Their scars capture the horrific moment when every pane of glass in the city shattered.
The explosion in Beirut blew out windows for kilometres around, sent cascades of glass shards flying in every direction, and killed at least 180 people and wounded more than 6,000.
The scars tell the story of where the victim was standing when a stockpile of explosive chemicals stored at Beirut’s port was ignited by a fire, sending an earthquake-like jolt through the city and leaving entire blocks littered with rubble.
Shady Rizk, a network engineer, was working in a glass building across from the port and saw the fire through his window. A haunting video he shot on his phone shows the column of smoke and his reflection in the window. His colleagues can be heard exclaiming in shock in the background.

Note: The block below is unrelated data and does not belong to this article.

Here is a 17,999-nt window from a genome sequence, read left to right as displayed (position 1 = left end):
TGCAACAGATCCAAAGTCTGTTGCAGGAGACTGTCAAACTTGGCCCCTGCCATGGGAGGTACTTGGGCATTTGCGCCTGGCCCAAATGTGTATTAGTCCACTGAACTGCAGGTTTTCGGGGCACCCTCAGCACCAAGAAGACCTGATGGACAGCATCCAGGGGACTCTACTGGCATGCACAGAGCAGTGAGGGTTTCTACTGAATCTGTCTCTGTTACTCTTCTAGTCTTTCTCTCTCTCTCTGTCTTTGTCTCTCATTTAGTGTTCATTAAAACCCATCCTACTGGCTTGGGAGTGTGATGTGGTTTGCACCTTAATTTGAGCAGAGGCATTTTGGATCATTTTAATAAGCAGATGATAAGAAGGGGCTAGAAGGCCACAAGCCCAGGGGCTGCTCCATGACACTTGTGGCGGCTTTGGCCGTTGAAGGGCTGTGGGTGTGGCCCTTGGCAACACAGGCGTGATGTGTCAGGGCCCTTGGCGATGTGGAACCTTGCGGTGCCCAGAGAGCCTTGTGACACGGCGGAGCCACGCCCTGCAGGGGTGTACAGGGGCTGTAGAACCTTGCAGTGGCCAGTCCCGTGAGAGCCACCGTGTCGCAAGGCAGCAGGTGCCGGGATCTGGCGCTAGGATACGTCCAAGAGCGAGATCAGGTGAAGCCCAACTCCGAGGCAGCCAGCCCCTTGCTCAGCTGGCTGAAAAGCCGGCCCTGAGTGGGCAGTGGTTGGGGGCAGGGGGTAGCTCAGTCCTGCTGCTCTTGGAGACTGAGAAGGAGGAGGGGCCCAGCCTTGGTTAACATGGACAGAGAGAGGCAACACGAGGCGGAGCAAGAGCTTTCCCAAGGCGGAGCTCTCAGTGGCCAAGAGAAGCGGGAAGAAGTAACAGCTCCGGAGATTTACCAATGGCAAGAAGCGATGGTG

Then there was a huge impact, and all that can be heard on the video after that are cries of pain.
“I couldn’t see or hear anything at first; there was void,” he said. “Then, after 20 minutes, I think people heard our screams and someone came and took us to the hospital.”
He needed 350 stitches, dark tracks that criss-cross his arms, legs, chest and face.
“The scars that will remain on my face and body will tell my story,” he said. “They are a sign that I’ve been deeply hurt and a sign that I have healed.”
The trauma from the explosion will run deep, even in a city that has seen decades of war, conflict and instability.
Angelique Sabounjian, a fashion model, was left with a gaping wound above her right eye from flying glass, now replaced by stitches. She, like others, is now demanding an international investigation.
“It was a kind of a nuclear bomb,” she said. “This was not something normal to happen.”
The blast destroyed entire neighbourhoods near the port, leaving tens of thousands of people unable to live in their homes or operate their businesses. Lebanon was already in the grip of a severe economic crisis and struggling to contain a coronavirus outbreak.